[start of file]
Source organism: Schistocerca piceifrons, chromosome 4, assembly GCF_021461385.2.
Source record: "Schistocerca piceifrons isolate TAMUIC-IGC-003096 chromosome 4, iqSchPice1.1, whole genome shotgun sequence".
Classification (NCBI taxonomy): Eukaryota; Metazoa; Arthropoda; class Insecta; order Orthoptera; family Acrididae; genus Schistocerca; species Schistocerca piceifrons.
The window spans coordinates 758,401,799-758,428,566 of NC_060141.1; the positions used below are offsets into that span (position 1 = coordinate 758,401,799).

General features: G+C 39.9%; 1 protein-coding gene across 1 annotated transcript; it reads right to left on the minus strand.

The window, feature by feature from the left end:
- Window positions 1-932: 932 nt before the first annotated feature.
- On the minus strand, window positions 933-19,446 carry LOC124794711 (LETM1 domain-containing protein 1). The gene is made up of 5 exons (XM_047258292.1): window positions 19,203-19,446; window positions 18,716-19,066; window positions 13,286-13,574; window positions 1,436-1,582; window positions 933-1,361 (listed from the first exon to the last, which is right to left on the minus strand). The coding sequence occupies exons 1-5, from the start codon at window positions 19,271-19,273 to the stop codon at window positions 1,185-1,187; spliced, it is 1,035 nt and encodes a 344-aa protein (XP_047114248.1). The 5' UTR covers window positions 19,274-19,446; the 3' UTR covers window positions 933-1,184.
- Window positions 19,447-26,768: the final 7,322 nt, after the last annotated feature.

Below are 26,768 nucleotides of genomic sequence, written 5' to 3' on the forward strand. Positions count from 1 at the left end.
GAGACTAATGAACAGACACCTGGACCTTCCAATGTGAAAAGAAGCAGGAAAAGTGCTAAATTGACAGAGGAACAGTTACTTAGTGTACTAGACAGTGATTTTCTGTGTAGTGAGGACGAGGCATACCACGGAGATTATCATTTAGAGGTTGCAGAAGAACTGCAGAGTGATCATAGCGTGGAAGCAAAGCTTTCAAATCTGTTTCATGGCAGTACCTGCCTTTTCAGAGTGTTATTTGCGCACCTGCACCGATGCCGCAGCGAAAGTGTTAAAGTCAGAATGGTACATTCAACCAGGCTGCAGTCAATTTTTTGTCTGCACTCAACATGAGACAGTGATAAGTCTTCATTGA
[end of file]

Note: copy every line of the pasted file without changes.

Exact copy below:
Source organism: Schistocerca piceifrons, chromosome 4, assembly GCF_021461385.2.
Source record: "Schistocerca piceifrons isolate TAMUIC-IGC-003096 chromosome 4, iqSchPice1.1, whole genome shotgun sequence".
Classification (NCBI taxonomy): Eukaryota; Metazoa; Arthropoda; class Insecta; order Orthoptera; family Acrididae; genus Schistocerca; species Schistocerca piceifrons.
The window spans coordinates 758,401,799-758,428,566 of NC_060141.1; the positions used below are offsets into that span (position 1 = coordinate 758,401,799).

General features: G+C 39.9%; 1 protein-coding gene across 1 annotated transcript; it reads right to left on the minus strand.

The window, feature by feature from the left end:
- Window positions 1-932: 932 nt before the first annotated feature.
- On the minus strand, window positions 933-19,446 carry LOC124794711 (LETM1 domain-containing protein 1). The gene is made up of 5 exons (XM_047258292.1): window positions 19,203-19,446; window positions 18,716-19,066; window positions 13,286-13,574; window positions 1,436-1,582; window positions 933-1,361 (listed from the first exon to the last, which is right to left on the minus strand). The coding sequence occupies exons 1-5, from the start codon at window positions 19,271-19,273 to the stop codon at window positions 1,185-1,187; spliced, it is 1,035 nt and encodes a 344-aa protein (XP_047114248.1). The 5' UTR covers window positions 19,274-19,446; the 3' UTR covers window positions 933-1,184.
- Window positions 19,447-26,768: the final 7,322 nt, after the last annotated feature.

Below are 26,768 nucleotides of genomic sequence, written 5' to 3' on the forward strand. Positions count from 1 at the left end.
GAGACTAATGAACAGACACCTGGACCTTCCAATGTGAAAAGAAGCAGGAAAAGTGCTAAATTGACAGAGGAACAGTTACTTAGTGTACTAGACAGTGATTTTCTGTGTAGTGAGGACGAGGCATACCACGGAGATTATCATTTAGAGGTTGCAGAAGAACTGCAGAGTGATCATAGCGTGGAAGCAAAGCTTTCAAATCTGTTTCATGGCAGTACCTGCCTTTTCAGAGTGTTATTTGCGCACCTGCACCGATGCCGCAGCGAAAGTGTTAAAGTCAGAATGGTACATTCAACCAGGCTGCAGTCAATTTTTTGTCTGCACTCAACATGAGACAGTGATAAGTCTTCATTGA